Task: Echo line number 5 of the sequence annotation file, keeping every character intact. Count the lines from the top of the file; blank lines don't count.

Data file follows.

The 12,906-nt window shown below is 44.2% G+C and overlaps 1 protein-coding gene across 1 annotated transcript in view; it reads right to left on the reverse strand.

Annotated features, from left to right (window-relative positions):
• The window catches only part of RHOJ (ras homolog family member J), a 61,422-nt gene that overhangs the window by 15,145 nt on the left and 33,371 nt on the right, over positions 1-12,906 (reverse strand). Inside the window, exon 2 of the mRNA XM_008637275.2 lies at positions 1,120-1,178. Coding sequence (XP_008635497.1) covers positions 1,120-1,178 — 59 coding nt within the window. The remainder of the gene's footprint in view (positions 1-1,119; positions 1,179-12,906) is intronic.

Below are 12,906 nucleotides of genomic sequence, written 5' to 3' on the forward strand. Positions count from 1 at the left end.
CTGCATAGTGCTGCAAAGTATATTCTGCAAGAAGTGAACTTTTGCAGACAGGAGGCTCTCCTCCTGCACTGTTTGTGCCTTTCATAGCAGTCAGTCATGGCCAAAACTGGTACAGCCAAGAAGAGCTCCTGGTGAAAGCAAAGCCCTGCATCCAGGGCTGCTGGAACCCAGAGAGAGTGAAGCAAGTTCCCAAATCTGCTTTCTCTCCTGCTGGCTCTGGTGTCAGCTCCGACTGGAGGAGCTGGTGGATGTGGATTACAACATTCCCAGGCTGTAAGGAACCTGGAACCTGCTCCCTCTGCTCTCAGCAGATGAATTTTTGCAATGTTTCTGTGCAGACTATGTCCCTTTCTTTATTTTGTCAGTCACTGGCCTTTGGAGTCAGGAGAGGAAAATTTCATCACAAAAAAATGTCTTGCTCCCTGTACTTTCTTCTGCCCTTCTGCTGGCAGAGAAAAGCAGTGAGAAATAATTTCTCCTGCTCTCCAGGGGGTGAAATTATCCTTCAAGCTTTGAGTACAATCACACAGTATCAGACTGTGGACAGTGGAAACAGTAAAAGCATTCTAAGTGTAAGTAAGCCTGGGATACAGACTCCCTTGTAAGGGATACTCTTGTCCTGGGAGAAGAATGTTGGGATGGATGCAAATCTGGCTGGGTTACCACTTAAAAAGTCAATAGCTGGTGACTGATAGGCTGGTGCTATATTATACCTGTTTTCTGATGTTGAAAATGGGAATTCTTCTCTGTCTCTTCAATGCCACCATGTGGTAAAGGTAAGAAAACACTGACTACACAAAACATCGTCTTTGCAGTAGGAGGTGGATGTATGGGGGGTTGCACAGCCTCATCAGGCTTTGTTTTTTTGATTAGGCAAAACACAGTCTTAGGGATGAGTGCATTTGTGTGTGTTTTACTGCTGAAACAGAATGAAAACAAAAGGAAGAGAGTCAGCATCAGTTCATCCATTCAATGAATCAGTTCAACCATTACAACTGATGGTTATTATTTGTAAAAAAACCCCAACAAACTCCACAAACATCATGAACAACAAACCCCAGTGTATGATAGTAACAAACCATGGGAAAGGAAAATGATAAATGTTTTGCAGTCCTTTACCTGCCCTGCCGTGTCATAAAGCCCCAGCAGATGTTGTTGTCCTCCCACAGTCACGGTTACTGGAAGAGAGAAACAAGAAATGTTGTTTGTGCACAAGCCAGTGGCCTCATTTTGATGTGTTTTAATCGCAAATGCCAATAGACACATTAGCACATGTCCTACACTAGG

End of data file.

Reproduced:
CTGCATAGTGCTGCAAAGTATATTCTGCAAGAAGTGAACTTTTGCAGACAGGAGGCTCTCCTCCTGCACTGTTTGTGCCTTTCATAGCAGTCAGTCATGGCCAAAACTGGTACAGCCAAGAAGAGCTCCTGGTGAAAGCAAAGCCCTGCATCCAGGGCTGCTGGAACCCAGAGAGAGTGAAGCAAGTTCCCAAATCTGCTTTCTCTCCTGCTGGCTCTGGTGTCAGCTCCGACTGGAGGAGCTGGTGGATGTGGATTACAACATTCCCAGGCTGTAAGGAACCTGGAACCTGCTCCCTCTGCTCTCAGCAGATGAATTTTTGCAATGTTTCTGTGCAGACTATGTCCCTTTCTTTATTTTGTCAGTCACTGGCCTTTGGAGTCAGGAGAGGAAAATTTCATCACAAAAAAATGTCTTGCTCCCTGTACTTTCTTCTGCCCTTCTGCTGGCAGAGAAAAGCAGTGAGAAATAATTTCTCCTGCTCTCCAGGGGGTGAAATTATCCTTCAAGCTTTGAGTACAATCACACAGTATCAGACTGTGGACAGTGGAAACAGTAAAAGCATTCTAAGTGTAAGTAAGCCTGGGATACAGACTCCCTTGTAAGGGATACTCTTGTCCTGGGAGAAGAATGTTGGGATGGATGCAAATCTGGCTGGGTTACCACTTAAAAAGTCAATAGCTGGTGACTGATAGGCTGGTGCTATATTATACCTGTTTTCTGATGTTGAAAATGGGAATTCTTCTCTGTCTCTTCAATGCCACCATGTGGTAAAGGTAAGAAAACACTGACTACACAAAACATCGTCTTTGCAGTAGGAGGTGGATGTATGGGGGGTTGCACAGCCTCATCAGGCTTTGTTTTTTTGATTAGGCAAAACACAGTCTTAGGGATGAGTGCATTTGTGTGTGTTTTACTGCTGAAACAGAATGAAAACAAAAGGAAGAGAGTCAGCATCAGTTCATCCATTCAATGAATCAGTTCAACCATTACAACTGATGGTTATTATTTGTAAAAAAACCCCAACAAACTCCACAAACATCATGAACAACAAACCCCAGTGTATGATAGTAACAAACCATGGGAAAGGAAAATGATAAATGTTTTGCAGTCCTTTACCTGCCCTGCCGTGTCATAAAGCCCCAGCAGATGTTGTTGTCCTCCCACAGTCACGGTTACTGGAAGAGAGAAACAAGAAATGTTGTTTGTGCACAAGCCAGTGGCCTCATTTTGATGTGTTTTAATCGCAAATGCCAATAGACACATTAGCACATGTCCTACACTAGG